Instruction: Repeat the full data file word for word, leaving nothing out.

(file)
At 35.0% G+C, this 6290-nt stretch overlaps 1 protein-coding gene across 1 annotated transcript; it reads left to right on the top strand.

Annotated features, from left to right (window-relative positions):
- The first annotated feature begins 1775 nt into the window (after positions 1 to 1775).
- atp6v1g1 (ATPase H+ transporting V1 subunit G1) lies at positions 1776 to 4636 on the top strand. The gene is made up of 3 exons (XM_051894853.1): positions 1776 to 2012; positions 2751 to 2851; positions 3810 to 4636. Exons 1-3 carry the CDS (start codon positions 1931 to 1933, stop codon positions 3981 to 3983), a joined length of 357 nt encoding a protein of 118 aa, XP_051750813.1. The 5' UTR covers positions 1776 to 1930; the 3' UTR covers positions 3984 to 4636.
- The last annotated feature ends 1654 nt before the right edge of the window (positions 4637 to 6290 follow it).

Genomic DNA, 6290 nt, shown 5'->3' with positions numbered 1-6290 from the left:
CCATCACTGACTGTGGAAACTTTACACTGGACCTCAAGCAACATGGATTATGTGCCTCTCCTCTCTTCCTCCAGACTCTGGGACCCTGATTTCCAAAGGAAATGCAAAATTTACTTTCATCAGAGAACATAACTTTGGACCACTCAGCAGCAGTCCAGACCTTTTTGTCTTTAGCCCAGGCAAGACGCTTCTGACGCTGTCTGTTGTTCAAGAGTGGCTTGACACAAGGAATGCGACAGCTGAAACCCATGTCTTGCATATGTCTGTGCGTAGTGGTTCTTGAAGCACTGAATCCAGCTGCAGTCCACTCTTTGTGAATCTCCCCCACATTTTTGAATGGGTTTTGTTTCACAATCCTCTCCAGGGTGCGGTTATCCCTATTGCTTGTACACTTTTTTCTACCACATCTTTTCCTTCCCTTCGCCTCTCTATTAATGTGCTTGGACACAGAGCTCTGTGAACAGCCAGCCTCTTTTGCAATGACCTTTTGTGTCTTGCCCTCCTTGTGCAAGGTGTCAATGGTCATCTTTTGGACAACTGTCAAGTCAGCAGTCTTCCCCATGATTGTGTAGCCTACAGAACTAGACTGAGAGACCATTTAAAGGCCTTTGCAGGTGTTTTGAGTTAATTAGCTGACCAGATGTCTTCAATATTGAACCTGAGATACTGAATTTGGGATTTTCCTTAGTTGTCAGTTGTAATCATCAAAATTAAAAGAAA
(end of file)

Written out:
At 35.0% G+C, this 6290-nt stretch overlaps 1 protein-coding gene across 1 annotated transcript; it reads left to right on the top strand.

Annotated features, from left to right (window-relative positions):
- The first annotated feature begins 1775 nt into the window (after positions 1 to 1775).
- atp6v1g1 (ATPase H+ transporting V1 subunit G1) lies at positions 1776 to 4636 on the top strand. The gene is made up of 3 exons (XM_051894853.1): positions 1776 to 2012; positions 2751 to 2851; positions 3810 to 4636. Exons 1-3 carry the CDS (start codon positions 1931 to 1933, stop codon positions 3981 to 3983), a joined length of 357 nt encoding a protein of 118 aa, XP_051750813.1. The 5' UTR covers positions 1776 to 1930; the 3' UTR covers positions 3984 to 4636.
- The last annotated feature ends 1654 nt before the right edge of the window (positions 4637 to 6290 follow it).

Genomic DNA, 6290 nt, shown 5'->3' with positions numbered 1-6290 from the left:
CCATCACTGACTGTGGAAACTTTACACTGGACCTCAAGCAACATGGATTATGTGCCTCTCCTCTCTTCCTCCAGACTCTGGGACCCTGATTTCCAAAGGAAATGCAAAATTTACTTTCATCAGAGAACATAACTTTGGACCACTCAGCAGCAGTCCAGACCTTTTTGTCTTTAGCCCAGGCAAGACGCTTCTGACGCTGTCTGTTGTTCAAGAGTGGCTTGACACAAGGAATGCGACAGCTGAAACCCATGTCTTGCATATGTCTGTGCGTAGTGGTTCTTGAAGCACTGAATCCAGCTGCAGTCCACTCTTTGTGAATCTCCCCCACATTTTTGAATGGGTTTTGTTTCACAATCCTCTCCAGGGTGCGGTTATCCCTATTGCTTGTACACTTTTTTCTACCACATCTTTTCCTTCCCTTCGCCTCTCTATTAATGTGCTTGGACACAGAGCTCTGTGAACAGCCAGCCTCTTTTGCAATGACCTTTTGTGTCTTGCCCTCCTTGTGCAAGGTGTCAATGGTCATCTTTTGGACAACTGTCAAGTCAGCAGTCTTCCCCATGATTGTGTAGCCTACAGAACTAGACTGAGAGACCATTTAAAGGCCTTTGCAGGTGTTTTGAGTTAATTAGCTGACCAGATGTCTTCAATATTGAACCTGAGATACTGAATTTGGGATTTTCCTTAGTTGTCAGTTGTAATCATCAAAATTAAAAGAAA